Off Camera Flash

Off camera flash is a great way to add a strong dynamic to your photographs. It is effective in adding highlights, flattening shadows and lighting areas that would normally be obscured by shadow. Off camera flash is often used in strong sunlight to accentuate colours and to make the subject pop out of the image or to balance light in moody images by illuminating the subject during long exposures in low light environments.

The great thing about using an off camera flash setup is it's very cost efficient, portable and the outcomes are simple to achieve. Many photographers have moved to using hot shoe flashes with triggers and stands rather than portable studio kits and batteries as they are compact, cheap and easy to use.

 Here’s what you’ll need

  • Canon Speedlite 530 EX or Nikon SB 5000

  • Remote trigger and receiver

  • A light stand

 Be aware. Not all hot shoe flashes will sync with each other even thou they are the same model and type. For example the Speedlite 430ex will not sync with each other. If you are planning to use more than one flash and use Canon equipment you will need to buy a couple of 530ex Speedlite.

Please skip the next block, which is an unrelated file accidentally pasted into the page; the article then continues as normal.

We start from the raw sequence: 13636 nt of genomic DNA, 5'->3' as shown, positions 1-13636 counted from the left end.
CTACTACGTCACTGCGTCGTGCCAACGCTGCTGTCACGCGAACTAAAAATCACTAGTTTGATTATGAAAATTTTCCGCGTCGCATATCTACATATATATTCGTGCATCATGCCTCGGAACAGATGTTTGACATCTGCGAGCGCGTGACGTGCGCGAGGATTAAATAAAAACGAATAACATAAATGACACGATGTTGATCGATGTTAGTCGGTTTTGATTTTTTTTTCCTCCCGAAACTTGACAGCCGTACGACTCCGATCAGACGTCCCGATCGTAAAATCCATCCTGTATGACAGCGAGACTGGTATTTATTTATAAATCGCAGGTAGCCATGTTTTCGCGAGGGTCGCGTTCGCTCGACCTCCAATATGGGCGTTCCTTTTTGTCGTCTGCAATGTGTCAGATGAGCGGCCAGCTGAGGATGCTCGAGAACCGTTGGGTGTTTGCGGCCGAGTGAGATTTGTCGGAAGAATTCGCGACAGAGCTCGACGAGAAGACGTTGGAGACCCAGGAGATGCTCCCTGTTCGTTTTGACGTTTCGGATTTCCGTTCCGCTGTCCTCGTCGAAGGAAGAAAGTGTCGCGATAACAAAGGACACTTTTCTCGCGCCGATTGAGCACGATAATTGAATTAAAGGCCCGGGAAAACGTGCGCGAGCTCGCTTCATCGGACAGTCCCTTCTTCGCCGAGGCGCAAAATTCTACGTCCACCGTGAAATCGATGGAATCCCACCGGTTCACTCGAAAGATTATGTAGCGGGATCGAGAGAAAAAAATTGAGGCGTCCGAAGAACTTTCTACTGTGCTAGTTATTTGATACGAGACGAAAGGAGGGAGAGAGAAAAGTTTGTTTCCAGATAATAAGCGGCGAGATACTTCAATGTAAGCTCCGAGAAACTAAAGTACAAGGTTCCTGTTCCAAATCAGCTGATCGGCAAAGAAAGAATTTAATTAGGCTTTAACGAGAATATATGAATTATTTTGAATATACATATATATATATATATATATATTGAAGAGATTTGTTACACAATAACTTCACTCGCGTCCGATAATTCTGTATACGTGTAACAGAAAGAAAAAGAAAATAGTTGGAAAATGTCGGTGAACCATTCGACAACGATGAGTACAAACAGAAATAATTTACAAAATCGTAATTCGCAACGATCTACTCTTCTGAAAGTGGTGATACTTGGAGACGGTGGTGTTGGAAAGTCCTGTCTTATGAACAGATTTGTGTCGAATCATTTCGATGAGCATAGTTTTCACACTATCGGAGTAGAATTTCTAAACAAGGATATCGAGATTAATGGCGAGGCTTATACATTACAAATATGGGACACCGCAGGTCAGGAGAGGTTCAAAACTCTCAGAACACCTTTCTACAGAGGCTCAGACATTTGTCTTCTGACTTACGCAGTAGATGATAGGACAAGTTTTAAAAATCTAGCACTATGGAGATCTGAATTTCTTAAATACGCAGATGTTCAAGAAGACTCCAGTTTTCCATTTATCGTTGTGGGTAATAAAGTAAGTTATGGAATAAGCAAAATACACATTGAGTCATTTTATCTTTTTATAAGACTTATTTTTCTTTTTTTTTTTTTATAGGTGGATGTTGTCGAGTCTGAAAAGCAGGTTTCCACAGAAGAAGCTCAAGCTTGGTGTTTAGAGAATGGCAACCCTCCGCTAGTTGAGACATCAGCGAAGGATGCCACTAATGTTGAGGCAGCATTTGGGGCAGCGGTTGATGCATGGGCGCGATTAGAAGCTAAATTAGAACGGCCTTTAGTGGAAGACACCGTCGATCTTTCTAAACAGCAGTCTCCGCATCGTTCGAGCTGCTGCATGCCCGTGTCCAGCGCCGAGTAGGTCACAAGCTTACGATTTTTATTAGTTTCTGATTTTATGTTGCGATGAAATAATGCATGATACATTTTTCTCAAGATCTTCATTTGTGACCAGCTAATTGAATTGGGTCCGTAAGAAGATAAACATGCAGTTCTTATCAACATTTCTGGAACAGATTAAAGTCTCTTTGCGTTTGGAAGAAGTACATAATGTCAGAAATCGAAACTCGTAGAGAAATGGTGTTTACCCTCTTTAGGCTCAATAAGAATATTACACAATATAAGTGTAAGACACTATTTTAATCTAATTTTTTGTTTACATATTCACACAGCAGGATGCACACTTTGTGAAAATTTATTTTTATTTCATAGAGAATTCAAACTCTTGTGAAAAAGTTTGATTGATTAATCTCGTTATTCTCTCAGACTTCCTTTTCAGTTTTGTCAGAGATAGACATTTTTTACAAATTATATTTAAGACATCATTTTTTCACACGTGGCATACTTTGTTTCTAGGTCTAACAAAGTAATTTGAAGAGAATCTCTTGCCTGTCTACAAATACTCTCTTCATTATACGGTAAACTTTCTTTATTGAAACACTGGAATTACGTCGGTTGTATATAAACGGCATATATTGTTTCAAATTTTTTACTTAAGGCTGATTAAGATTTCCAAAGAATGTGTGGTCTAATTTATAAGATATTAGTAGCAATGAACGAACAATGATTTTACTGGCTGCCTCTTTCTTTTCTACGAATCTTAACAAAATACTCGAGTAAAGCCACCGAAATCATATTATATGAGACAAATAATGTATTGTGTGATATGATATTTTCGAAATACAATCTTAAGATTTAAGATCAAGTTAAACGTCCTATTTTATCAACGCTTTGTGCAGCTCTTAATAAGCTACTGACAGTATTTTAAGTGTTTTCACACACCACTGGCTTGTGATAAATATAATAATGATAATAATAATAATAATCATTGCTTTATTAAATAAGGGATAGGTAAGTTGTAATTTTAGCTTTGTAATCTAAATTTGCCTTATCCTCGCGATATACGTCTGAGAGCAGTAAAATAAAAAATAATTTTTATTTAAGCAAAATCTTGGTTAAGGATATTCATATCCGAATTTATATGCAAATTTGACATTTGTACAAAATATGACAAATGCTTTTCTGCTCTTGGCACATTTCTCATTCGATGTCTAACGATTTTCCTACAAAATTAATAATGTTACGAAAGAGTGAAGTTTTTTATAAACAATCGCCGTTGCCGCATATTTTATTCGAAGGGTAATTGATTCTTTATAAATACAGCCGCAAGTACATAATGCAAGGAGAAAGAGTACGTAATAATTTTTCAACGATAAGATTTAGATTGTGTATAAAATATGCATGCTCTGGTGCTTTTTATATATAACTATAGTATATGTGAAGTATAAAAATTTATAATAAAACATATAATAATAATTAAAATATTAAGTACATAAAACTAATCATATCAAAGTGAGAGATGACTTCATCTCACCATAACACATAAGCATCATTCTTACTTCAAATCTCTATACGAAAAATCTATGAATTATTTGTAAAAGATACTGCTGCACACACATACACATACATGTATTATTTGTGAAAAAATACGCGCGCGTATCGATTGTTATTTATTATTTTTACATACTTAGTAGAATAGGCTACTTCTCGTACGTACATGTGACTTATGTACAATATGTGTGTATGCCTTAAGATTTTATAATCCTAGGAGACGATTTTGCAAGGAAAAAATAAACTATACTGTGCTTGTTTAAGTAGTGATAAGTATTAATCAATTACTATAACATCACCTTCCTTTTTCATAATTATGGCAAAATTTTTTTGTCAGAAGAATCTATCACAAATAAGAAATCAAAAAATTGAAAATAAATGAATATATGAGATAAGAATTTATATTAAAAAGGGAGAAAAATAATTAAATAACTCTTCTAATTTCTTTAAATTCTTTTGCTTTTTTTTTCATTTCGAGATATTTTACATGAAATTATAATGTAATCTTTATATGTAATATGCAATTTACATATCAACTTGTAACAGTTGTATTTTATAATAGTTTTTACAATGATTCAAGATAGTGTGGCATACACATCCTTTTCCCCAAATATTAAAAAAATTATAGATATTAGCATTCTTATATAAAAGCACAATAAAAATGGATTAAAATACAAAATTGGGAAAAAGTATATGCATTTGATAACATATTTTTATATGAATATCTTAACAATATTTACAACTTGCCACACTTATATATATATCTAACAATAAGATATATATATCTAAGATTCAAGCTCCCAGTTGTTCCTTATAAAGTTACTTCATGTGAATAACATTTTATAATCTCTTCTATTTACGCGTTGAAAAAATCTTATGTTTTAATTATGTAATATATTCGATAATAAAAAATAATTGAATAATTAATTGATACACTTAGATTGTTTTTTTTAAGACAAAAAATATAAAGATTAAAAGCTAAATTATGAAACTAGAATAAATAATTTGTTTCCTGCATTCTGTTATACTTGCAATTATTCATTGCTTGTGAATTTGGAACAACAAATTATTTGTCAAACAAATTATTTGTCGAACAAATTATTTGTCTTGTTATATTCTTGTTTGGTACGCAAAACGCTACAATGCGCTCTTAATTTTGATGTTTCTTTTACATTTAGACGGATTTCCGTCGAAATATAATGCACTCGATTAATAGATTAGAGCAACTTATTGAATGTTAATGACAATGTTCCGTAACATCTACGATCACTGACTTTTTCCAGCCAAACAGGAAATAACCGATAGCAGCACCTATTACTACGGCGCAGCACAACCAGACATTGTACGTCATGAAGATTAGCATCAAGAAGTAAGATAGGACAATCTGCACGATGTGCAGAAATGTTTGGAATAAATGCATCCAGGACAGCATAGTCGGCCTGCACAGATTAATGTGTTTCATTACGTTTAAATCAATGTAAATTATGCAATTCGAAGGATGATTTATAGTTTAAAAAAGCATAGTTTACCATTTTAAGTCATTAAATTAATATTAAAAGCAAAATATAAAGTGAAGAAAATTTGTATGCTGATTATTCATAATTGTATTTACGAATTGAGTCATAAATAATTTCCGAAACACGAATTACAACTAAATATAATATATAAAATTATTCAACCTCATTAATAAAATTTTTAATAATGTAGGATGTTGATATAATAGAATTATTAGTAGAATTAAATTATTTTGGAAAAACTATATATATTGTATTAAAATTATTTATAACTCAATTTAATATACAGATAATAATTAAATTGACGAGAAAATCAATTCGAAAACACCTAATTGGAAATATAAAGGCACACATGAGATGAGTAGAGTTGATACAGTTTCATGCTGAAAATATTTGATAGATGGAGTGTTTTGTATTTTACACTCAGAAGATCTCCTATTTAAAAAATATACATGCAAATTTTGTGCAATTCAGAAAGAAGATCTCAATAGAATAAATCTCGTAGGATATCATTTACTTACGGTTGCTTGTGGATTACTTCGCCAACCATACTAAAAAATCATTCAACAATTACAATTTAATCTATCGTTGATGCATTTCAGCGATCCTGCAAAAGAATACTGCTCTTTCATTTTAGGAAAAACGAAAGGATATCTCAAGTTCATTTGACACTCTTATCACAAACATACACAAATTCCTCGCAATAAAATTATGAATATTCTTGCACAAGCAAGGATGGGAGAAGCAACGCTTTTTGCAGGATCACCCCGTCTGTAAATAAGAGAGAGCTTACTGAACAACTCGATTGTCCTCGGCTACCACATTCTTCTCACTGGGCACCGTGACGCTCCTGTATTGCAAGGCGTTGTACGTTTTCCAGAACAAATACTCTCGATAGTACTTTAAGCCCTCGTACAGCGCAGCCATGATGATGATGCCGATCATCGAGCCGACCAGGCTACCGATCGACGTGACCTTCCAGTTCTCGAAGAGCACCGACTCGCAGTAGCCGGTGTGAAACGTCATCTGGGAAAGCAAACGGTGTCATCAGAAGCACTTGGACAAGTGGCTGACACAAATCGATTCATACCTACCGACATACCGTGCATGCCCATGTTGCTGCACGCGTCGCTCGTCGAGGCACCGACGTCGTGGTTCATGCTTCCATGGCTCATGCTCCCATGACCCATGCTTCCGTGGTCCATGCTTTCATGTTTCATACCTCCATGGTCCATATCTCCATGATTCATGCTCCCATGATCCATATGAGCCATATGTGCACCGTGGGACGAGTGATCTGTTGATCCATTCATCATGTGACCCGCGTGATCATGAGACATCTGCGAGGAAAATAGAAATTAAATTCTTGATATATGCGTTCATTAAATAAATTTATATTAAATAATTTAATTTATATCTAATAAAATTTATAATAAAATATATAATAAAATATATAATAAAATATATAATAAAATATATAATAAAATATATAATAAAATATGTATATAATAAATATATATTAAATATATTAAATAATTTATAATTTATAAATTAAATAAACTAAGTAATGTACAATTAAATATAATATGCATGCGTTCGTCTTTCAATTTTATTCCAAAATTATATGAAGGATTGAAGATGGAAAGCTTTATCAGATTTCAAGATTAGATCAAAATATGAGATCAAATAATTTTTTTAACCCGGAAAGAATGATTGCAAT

Using an off camera flash system is ideal for portraiture in outdoor settings. Once you have put the trigger on your DSLR and the receiver and flash on the stand you are ready to go.

It is important to establish what you are trying to achieve. Balancing the ambient or existing light with the flash is the key to using this set up. To create the perfect exposer and flash intensity the camera and flash will need to be on ‘Manual’. You cannot use TTL for this type of photography. You need to able to control the intensity of the flash.

Set up the flash, receiver and trigger on a stand

  • Set the flash and camera to manual

  • Manually set the aperture and speed on the camera

  • Correctly expose the image

  • Place the flash in position

  • Take a test shot

  • Adjust the flash

(If the flash is set to its lowest setting and is still to bright, move the flash further away from the subject)